Last weeek, blue-chip master limited partnership (MLP) Enterprise Products Partners LP (NYSE: EPD) announced that the company has acquired the midstream assets of Azure Midstream Partners LP in a bankruptcy auction for $189 million—a 21 percent premium to the original offer submitted by private equity-backed M5 Midstream LLC.
The bankruptcy auction netted Enterprise Products Partners 960 miles of gas-gathering pipelines, 210 million cubic feet per day of gas-processing capacity and two NGL (natural gas liquid) pipelines that can each transport 10,000 barrels per day.
Excessive leverage, a clueless management team and expiring minimum volume commitments made Azure Midstream Partners a ticking time bomb.
However, drilling activity in the Haynesville Shale and Cotton Valley plays served by Azure Midstream Partners’ gathering and processing assets has accelerated this year, as acreage has changed hands and the new holders have stepped up activity.
For example, Range Resources Corp (NYSE: RRC), a leading upstream operator in the Marcellus Shale, added a second front with the acquisition of Memorial Resource Development Corp and its 220,000 net acres in northern Louisiana’s emerging Terryville play.
The Terryville’s proximity to demand centers on the Gulf Coast is a relative advantage. Range Resources’ marketing arm reportedly has fielded inquiries from LNG (liquefied natural gas) exporters, power generators and international buyers interested in taking volumes from the play.
Private-equity operators have also scooped up acreage in the formerly out-of-favor Haynesville Shale, where the use of longer laterals and intensive completion techniques have lowered break-evens significantly, improved rig productivity in the basin and contributed to an uptick in gas output.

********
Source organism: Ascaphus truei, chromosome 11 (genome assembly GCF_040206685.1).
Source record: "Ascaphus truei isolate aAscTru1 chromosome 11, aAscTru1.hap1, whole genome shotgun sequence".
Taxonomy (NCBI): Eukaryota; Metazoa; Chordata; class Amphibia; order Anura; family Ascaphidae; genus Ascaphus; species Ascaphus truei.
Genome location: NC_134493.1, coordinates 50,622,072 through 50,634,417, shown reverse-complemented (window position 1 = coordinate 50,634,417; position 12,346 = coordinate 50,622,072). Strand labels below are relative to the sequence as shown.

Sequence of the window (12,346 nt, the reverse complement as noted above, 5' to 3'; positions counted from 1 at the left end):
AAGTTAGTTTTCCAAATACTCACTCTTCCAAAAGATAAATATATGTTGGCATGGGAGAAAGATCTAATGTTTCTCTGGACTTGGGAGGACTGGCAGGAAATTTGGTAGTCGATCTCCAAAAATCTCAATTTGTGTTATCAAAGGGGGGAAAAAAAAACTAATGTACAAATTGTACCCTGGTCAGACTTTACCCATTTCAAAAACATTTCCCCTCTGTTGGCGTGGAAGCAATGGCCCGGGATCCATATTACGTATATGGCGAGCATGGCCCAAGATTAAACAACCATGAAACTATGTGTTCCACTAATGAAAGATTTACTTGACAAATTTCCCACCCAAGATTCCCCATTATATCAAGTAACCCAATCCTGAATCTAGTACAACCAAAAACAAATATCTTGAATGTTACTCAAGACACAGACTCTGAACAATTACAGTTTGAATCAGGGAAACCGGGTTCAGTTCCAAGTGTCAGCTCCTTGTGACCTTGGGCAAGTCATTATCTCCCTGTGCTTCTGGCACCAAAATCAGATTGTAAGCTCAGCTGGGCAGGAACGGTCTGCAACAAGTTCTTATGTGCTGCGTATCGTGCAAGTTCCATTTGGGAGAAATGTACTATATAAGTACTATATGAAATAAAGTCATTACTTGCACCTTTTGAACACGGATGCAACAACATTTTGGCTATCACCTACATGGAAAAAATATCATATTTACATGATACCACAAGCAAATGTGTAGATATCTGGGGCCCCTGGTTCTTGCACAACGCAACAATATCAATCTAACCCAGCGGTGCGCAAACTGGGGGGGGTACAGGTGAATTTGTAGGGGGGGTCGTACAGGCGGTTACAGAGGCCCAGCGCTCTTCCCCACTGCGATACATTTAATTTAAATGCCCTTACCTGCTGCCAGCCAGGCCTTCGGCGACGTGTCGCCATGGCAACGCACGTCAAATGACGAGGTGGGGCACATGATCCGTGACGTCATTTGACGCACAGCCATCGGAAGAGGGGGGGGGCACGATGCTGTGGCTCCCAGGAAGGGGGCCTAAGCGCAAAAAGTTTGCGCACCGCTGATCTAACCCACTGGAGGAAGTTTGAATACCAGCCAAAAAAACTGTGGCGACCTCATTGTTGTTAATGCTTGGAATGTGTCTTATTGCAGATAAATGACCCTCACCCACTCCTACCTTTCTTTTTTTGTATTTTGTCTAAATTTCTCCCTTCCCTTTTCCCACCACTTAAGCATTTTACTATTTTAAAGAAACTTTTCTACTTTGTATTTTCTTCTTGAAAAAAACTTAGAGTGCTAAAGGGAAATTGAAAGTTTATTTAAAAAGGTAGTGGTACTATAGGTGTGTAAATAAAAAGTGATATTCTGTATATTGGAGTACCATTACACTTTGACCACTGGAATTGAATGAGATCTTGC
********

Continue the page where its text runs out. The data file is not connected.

Several private equity-backed exploration and production companies that acquired assets in the Haynesville Shale from reportedly are mulling initial public offerings this year.
Energy Transfer Partners LP (NYSE: ETP) liked the midstream opportunity in the Terryville enough to purchase the general-partner and a 65 percent equity interest in PennTex Midstream Partners LP’s (NSDQ: PTXP), a leading provider of gathering and processing services in the area. (See Deals, Deals, Deals.)
During Azure Midstream Partners’ third-quarter earnings call, management acknowledged that the partnership had received an increase in inquiries from potential customers, though the MLP’s dire financial condition likely presented an impediment to doing deals. Enterprise Products Partners’ entrée to the region should reassure these potential customers.
This transaction also jibes with one of the more surprising slides at Enterprise Products Partners’ investor day; the MLP called for volumes in the Haynesville Shale to grow by more than 50 percent through 2022, assuming sufficient demand.
These trends underscore why investors shouldn’t expect a sustained recovery in US natural-gas prices; any rally tends to sow the seeds of its demise by engendering a production response from the country’s massive resource base.
At the same time, the revivification of the Haynesville Shale and emergence of the Cotton Valley are a testament to the US energy patch’s innovation and demonstrate how out-of-favor assets can enjoy a rebirth when they change hands at a lower cost basis.
Nevertheless, we would remain on the sideline for the initial public offering of any upstream operators that offer pure-play exposure to the Haynesville Shale.
As for the midstream side, these developments look like a nice bonus for Enterprise Products Partners, which already boasts a strong balance sheet, an integrated asset base and upside exposure to the buildout of the petrochemical complex on the Gulf Coast.
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Elliott and Roger on Jan. 30, 2018
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